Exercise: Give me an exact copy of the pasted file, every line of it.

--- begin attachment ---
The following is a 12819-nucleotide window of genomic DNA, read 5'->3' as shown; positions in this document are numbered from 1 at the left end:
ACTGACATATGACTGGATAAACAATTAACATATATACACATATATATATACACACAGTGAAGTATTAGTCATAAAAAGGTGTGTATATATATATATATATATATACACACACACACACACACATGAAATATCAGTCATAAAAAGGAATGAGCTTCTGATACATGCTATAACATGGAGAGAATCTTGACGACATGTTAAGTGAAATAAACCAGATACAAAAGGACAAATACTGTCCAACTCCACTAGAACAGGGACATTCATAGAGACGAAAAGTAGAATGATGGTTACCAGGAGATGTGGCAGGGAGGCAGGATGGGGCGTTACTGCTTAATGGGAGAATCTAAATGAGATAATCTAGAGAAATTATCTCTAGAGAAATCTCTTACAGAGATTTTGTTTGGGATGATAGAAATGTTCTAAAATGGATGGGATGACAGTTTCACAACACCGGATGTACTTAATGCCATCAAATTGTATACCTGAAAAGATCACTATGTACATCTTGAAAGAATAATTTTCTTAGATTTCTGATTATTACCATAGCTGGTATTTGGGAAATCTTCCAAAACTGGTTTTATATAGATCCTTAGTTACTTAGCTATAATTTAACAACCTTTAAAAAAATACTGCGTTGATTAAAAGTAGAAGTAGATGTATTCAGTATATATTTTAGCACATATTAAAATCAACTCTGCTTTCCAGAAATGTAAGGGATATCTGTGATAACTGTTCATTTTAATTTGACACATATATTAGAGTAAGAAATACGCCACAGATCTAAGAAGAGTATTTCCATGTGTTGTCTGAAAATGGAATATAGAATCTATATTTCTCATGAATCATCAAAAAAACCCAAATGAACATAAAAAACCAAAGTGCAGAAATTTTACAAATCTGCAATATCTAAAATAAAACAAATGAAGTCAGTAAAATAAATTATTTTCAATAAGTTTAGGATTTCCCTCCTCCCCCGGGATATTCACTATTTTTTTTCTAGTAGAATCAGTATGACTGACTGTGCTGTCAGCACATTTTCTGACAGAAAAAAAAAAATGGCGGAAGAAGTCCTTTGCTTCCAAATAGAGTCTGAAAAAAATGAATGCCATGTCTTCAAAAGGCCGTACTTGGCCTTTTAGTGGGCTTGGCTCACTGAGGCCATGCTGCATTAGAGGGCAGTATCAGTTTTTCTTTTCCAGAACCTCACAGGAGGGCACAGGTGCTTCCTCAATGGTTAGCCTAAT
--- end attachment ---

The following is a 12819-nucleotide window of genomic DNA, read 5'->3' as shown; positions in this document are numbered from 1 at the left end:
ACTGACATATGACTGGATAAACAATTAACATATATACACATATATATATACACACAGTGAAGTATTAGTCATAAAAAGGTGTGTATATATATATATATATATATACACACACACACACACACATGAAATATCAGTCATAAAAAGGAATGAGCTTCTGATACATGCTATAACATGGAGAGAATCTTGACGACATGTTAAGTGAAATAAACCAGATACAAAAGGACAAATACTGTCCAACTCCACTAGAACAGGGACATTCATAGAGACGAAAAGTAGAATGATGGTTACCAGGAGATGTGGCAGGGAGGCAGGATGGGGCGTTACTGCTTAATGGGAGAATCTAAATGAGATAATCTAGAGAAATTATCTCTAGAGAAATCTCTTACAGAGATTTTGTTTGGGATGATAGAAATGTTCTAAAATGGATGGGATGACAGTTTCACAACACCGGATGTACTTAATGCCATCAAATTGTATACCTGAAAAGATCACTATGTACATCTTGAAAGAATAATTTTCTTAGATTTCTGATTATTACCATAGCTGGTATTTGGGAAATCTTCCAAAACTGGTTTTATATAGATCCTTAGTTACTTAGCTATAATTTAACAACCTTTAAAAAAATACTGCGTTGATTAAAAGTAGAAGTAGATGTATTCAGTATATATTTTAGCACATATTAAAATCAACTCTGCTTTCCAGAAATGTAAGGGATATCTGTGATAACTGTTCATTTTAATTTGACACATATATTAGAGTAAGAAATACGCCACAGATCTAAGAAGAGTATTTCCATGTGTTGTCTGAAAATGGAATATAGAATCTATATTTCTCATGAATCATCAAAAAAACCCAAATGAACATAAAAAACCAAAGTGCAGAAATTTTACAAATCTGCAATATCTAAAATAAAACAAATGAAGTCAGTAAAATAAATTATTTTCAATAAGTTTAGGATTTCCCTCCTCCCCCGGGATATTCACTATTTTTTTTCTAGTAGAATCAGTATGACTGACTGTGCTGTCAGCACATTTTCTGACAGAAAAAAAAAAATGGCGGAAGAAGTCCTTTGCTTCCAAATAGAGTCTGAAAAAAATGAATGCCATGTCTTCAAAAGGCCGTACTTGGCCTTTTAGTGGGCTTGGCTCACTGAGGCCATGCTGCATTAGAGGGCAGTATCAGTTTTTCTTTTCCAGAACCTCACAGGAGGGCACAGGTGCTTCCTCAATGGTTAGCCTAAT